I board the plane, dressed in my uniform, on travel orders for Vietnam. I am to fly from my hometown of Pittsburgh to Philadelphia, in order to catch a flight to the West Coast and then onward to Vietnam. The plane seems to be entirely filled, except for the empty seat right next to me. Just as I dare hope for some peace and quiet to go over my thoughts, I see, entering through the doorway at the front of the plane, a uniformed young man being assisted onto the plane. He is wearing a black patch over his eye and he is struggling with forearm crutches; both legs are gone. And now he’s coming down the aisle, so very slowly, on two prostheses, and I find myself mesmerized, trying not to stare. And then I realize that he is moving inexorably toward the seat right next to me!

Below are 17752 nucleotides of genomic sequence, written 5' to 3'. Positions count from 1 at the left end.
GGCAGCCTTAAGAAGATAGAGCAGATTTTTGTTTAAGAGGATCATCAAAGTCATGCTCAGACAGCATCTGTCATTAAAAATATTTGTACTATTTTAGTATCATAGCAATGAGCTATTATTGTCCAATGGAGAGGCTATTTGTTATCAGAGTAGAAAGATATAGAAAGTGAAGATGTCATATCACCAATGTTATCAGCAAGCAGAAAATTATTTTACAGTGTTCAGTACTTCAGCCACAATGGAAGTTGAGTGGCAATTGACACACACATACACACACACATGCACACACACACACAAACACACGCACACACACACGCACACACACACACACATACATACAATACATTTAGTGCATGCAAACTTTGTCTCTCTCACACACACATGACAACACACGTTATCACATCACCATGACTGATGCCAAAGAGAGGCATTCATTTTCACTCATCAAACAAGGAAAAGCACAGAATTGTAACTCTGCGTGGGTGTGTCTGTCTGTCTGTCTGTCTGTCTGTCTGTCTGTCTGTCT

I am caught up in my own roiling thoughts and emotions, the wounded man having triggered my own worst catastrophic fantasies about Vietnam. After take off, I find myself extremely awkward in my silence. Suddenly, he starts talking to me. And he tells me how rough it was for him the first time he went home on convalescent leave from the hospital, especially when one of his highschool buddies had told him, “It’s such a shame that you lost your legs and eye — for nothing.”
I am struck silent, not knowing how to — or if — I can respond. And then, after a further pause, he turns to me and says, “But you know, sir, I’m the lucky one — no one else in the foxhole survived.”